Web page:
"I like him. More like (I'm) his big brother. I just don't want him screwing up his place in American Tennis history. And he's on his way to royally doing that. First Wimbledon champion not to be granted an honorary membership; first to be fined. He's really going to have to turn himself around. I want him to. And he's only 22 ." -- Arthur Ashe

So there you have it. Our Davis Cup captain's bottom line on John McEnroe as a human being, done as a service for those of us who have not quite made up our minds about whether to let him serve and volley his way into our hearts.

Okay, Arthur, we'll give him another chance. Bobby Jones, after all, was a club-throwing hothead who later became golf's master, the embodiment of its virtues. You would not trust everyone in baseball's Hall of Fame with your daughter and the best runner in the history of pro football, Jim Brown, has been accused of fumbling girlfriends off hotel balconies.

If Wimbledon officials wanted to be entirely appropriate, they would have given McEnroe a silver pacifier instead of the winner's trophy. As Ashe suggests -- and hopes -- Junior has time for his personality to reach the level of his tennis. By 30, he just might act like an adult.

Ashe's assessment came after two mild surprises involving McEnroe Friday.

The first was a Davis Cup loss to Ivan Lendl, ranked fourth in the world to McEnroe's second. The second was that McEnroe did not trash Louis Armstrong Stadium after it happened.

The place still stands. Every flower remains in place. The umpire's ears are not ringing; every lineperson actually walked out alive; nobody in the crowd was offended in the least. The only person McEnroe acted as though he wanted to shoot was himself.

In truth, McEnroe is on a two-match streak of more than acceptable behavior, having capped his volcanic temper in beating Bjorn Borg last week and losing to Lendl as leadoff hitter for the U.S. on the Davis Cup weekend. Captain Ashe, wearing an authentic-looking captain's hat designed by the tennis-wear company he endorses, was disappointed but hardly crushed.

Had Ashe been writing the story of the first day's action, McEnroe losing and Jimmy Connors winning, it might well have begun: "The United States today took a commanding 1-1 lead over Czechoslovakia . . ." He assumed Stan Smith and Bob Lutz would win yesterday's doubles and that McEnroe will assure victory by bouncing a bad Czech, Tomas Smid, as dizzily Sunday as Connors did Friday.

"Strategy A has been to beat Smid twice and win the doubles," Ashe said. "By the end of the first match Sunday, it'll be all over." That would make Connors-Lendl anticlimactic.Ashe added: "If he (McEnroe) doesn't misbehave and the crowd's very supportive, he should win at 85 percent (of his ability)."

Supportive was a good way to describe the way the more than 17,000 customers reacted to McEnroe Friday. In his neighborhood, they were enthusiastic, cheering as they would any brilliant athletic mercenary. For Ashe, they were emotional. When he was introduced, there appeared high in the stands teenagers holding a block-letter, run-together announcement that stretched nearly the width of the court: "Happybirthdayarthurasheweloveyou"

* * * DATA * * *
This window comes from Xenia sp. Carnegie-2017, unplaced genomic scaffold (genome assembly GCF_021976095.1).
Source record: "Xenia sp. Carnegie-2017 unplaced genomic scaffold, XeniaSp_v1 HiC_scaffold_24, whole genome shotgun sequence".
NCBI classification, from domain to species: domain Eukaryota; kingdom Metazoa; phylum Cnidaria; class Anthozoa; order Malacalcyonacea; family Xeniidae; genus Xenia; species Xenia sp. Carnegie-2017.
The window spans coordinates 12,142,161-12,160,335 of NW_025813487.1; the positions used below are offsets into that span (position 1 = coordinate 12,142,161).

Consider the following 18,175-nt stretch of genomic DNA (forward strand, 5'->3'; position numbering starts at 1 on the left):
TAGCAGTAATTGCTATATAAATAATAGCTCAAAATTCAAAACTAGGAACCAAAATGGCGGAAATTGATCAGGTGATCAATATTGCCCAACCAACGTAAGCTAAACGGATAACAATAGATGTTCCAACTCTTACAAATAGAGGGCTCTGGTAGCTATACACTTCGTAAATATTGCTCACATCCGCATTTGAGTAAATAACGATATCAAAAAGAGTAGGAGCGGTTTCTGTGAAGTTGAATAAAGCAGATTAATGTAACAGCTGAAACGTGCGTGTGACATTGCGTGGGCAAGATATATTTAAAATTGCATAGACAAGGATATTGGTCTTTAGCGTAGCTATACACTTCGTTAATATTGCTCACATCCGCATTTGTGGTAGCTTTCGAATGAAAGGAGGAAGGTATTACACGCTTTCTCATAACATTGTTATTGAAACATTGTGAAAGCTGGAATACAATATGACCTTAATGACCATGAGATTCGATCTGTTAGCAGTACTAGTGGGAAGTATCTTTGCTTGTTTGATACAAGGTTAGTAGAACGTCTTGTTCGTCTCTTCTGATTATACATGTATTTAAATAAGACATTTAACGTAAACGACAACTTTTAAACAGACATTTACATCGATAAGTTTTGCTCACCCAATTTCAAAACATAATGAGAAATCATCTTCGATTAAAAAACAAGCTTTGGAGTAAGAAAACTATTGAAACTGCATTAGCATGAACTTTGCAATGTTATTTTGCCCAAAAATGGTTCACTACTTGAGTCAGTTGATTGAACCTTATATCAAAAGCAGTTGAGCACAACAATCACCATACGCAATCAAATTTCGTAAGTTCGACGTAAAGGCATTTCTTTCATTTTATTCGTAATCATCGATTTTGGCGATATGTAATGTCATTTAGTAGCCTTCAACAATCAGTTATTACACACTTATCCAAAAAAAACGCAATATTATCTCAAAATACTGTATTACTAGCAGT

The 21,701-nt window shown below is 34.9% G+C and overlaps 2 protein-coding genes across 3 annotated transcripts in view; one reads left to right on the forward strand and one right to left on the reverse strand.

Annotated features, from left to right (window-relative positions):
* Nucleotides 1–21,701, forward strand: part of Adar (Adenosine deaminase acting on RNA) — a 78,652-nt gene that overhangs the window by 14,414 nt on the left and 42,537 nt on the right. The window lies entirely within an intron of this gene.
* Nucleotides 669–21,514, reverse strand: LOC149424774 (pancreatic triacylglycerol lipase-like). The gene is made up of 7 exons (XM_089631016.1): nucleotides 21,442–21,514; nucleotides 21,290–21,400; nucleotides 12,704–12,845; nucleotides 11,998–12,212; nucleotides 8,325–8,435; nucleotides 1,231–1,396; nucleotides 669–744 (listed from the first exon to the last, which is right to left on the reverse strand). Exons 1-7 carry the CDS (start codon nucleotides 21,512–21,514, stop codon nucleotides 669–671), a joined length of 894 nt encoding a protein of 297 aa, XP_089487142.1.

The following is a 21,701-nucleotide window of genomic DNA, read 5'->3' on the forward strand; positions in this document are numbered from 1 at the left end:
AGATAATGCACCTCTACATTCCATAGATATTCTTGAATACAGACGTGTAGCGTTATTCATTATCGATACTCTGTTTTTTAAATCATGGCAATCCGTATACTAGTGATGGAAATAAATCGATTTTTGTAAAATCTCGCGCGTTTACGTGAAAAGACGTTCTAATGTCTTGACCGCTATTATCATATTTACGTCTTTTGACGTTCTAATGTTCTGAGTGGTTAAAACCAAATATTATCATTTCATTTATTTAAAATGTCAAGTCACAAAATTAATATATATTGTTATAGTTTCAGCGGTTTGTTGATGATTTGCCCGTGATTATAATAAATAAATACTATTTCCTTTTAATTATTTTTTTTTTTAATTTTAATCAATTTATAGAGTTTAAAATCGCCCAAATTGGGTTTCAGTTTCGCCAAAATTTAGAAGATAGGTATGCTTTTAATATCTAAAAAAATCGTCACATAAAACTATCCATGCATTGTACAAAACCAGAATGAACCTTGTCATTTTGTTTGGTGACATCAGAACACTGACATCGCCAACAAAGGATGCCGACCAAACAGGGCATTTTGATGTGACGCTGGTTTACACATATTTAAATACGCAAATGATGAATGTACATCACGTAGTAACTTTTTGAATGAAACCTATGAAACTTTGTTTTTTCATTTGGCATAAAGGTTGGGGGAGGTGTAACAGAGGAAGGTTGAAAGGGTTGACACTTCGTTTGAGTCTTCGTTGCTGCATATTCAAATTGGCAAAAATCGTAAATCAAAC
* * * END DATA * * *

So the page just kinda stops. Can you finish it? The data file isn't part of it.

As captain, Ashe's duties included trying to determine the tolerance level for McEnroe in the opening singles match; how loud and long he would rant. Ashe asked the umpire to at least communicate with McEnroe, if a fuss should develop, instead of being Wimbledon-like, playing tennis god.

Ashe also asked how long incompetence by the line judges would be accepted and was told that anyone overruled three times would be replaced. Would the 30-second rule (between the end of one point and the start of the next) be strictly enforced?


So the captain told his skittish slugger before the match: "If you must argue, get it over with in a hurry. But he will listen. Sure, there'll be awful calls out there, but three bad ones by the same person and he's gone."

"He should emote," Ashe said later. "That's a big part of his game. But he should emote in 30 seconds, and he shouldn't emote so loud. I told him that even though he's not swearing, if it's too loud it's still verbal abuse."

Following orders, McEnroe was silently sarcastic. After what he considered the worst calls, he took a ball, placed it exactly where he believed it had landed and walked away. He thought one of the calls, on an important point, erroneously favored him.

"I just don't like bad calls," he said later.

McEnroe trimmed his hair even more than his dispostion. The "hot look," he dubbed it. No longer could guerilla warriors hide out atop his head. Before anyone could inquire about the hair pare, whether it may have had a Sampson-like effect on his play, McEnroe bolted a press conference.

That was not one of Ashe's major concerns.

How to get McEnroe winning again was, and Ashe felt the combination of a day off and Smid ought to accomplish that. Then the captain's manners came under criticism, by none other than Connors.

Spiritually, Connors begat McEnroe. Jimbo is much less crude on the court these days, though Ashe simply rolls his eyes at what escapes his mouth at times. The captain and his first-day winner were enduring a press conference when Ashe was asked about playing for one's country.

He thought about it, began an answer and then said of any Davis Cup opponent: "Deep down, I want to beat the bastard."

With that, Connors leaped off the platform, staggered and said: "I'm gonna faint." He threaded his way through perhaps three dozen reporters, on hand to cover the only game in town, and through the door, where his mind no longer would be bombarded by such impurities.

"Practice at 8 a.m.," Ashe cooed.